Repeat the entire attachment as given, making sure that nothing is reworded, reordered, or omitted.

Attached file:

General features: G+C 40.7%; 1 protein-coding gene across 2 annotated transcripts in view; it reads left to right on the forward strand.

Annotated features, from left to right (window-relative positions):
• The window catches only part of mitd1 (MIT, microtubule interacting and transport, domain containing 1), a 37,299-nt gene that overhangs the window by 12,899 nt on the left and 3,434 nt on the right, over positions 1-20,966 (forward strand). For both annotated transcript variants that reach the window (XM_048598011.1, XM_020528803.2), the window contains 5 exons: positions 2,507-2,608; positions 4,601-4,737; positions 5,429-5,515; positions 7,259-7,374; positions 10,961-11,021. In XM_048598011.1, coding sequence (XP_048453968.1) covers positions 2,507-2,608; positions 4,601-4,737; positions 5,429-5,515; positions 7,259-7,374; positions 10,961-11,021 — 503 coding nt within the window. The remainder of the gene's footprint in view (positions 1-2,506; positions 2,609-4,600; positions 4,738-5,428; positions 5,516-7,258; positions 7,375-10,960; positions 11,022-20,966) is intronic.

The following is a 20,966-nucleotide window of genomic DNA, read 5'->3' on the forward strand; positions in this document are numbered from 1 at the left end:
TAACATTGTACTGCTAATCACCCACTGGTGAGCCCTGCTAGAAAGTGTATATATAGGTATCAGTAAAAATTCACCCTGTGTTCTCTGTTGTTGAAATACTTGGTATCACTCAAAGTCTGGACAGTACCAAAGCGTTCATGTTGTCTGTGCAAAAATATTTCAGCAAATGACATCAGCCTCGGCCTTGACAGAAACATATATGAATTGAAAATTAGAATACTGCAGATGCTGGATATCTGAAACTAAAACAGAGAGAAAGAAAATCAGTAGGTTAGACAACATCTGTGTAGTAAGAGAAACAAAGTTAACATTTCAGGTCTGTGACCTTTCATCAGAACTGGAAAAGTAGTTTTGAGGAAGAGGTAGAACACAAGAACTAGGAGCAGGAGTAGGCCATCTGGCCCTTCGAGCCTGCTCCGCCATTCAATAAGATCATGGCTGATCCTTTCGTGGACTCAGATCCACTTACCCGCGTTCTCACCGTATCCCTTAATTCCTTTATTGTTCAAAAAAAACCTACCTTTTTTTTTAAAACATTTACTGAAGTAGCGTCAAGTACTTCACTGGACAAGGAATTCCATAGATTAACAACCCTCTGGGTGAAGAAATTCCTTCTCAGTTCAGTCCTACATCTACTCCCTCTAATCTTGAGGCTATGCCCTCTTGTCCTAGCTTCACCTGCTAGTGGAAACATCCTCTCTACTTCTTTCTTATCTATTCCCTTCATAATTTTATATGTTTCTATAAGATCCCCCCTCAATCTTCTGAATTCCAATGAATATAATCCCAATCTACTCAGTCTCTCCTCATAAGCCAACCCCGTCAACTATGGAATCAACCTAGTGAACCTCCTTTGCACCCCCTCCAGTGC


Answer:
General features: G+C 40.7%; 1 protein-coding gene across 2 annotated transcripts in view; it reads left to right on the forward strand.

Annotated features, from left to right (window-relative positions):
• The window catches only part of mitd1 (MIT, microtubule interacting and transport, domain containing 1), a 37,299-nt gene that overhangs the window by 12,899 nt on the left and 3,434 nt on the right, over positions 1-20,966 (forward strand). For both annotated transcript variants that reach the window (XM_048598011.1, XM_020528803.2), the window contains 5 exons: positions 2,507-2,608; positions 4,601-4,737; positions 5,429-5,515; positions 7,259-7,374; positions 10,961-11,021. In XM_048598011.1, coding sequence (XP_048453968.1) covers positions 2,507-2,608; positions 4,601-4,737; positions 5,429-5,515; positions 7,259-7,374; positions 10,961-11,021 — 503 coding nt within the window. The remainder of the gene's footprint in view (positions 1-2,506; positions 2,609-4,600; positions 4,738-5,428; positions 5,516-7,258; positions 7,375-10,960; positions 11,022-20,966) is intronic.

The following is a 20,966-nucleotide window of genomic DNA, read 5'->3' on the forward strand; positions in this document are numbered from 1 at the left end:
TAACATTGTACTGCTAATCACCCACTGGTGAGCCCTGCTAGAAAGTGTATATATAGGTATCAGTAAAAATTCACCCTGTGTTCTCTGTTGTTGAAATACTTGGTATCACTCAAAGTCTGGACAGTACCAAAGCGTTCATGTTGTCTGTGCAAAAATATTTCAGCAAATGACATCAGCCTCGGCCTTGACAGAAACATATATGAATTGAAAATTAGAATACTGCAGATGCTGGATATCTGAAACTAAAACAGAGAGAAAGAAAATCAGTAGGTTAGACAACATCTGTGTAGTAAGAGAAACAAAGTTAACATTTCAGGTCTGTGACCTTTCATCAGAACTGGAAAAGTAGTTTTGAGGAAGAGGTAGAACACAAGAACTAGGAGCAGGAGTAGGCCATCTGGCCCTTCGAGCCTGCTCCGCCATTCAATAAGATCATGGCTGATCCTTTCGTGGACTCAGATCCACTTACCCGCGTTCTCACCGTATCCCTTAATTCCTTTATTGTTCAAAAAAAACCTACCTTTTTTTTTAAAACATTTACTGAAGTAGCGTCAAGTACTTCACTGGACAAGGAATTCCATAGATTAACAACCCTCTGGGTGAAGAAATTCCTTCTCAGTTCAGTCCTACATCTACTCCCTCTAATCTTGAGGCTATGCCCTCTTGTCCTAGCTTCACCTGCTAGTGGAAACATCCTCTCTACTTCTTTCTTATCTATTCCCTTCATAATTTTATATGTTTCTATAAGATCCCCCCTCAATCTTCTGAATTCCAATGAATATAATCCCAATCTACTCAGTCTCTCCTCATAAGCCAACCCCGTCAACTATGGAATCAACCTAGTGAACCTCCTTTGCACCCCCTCCAGTGC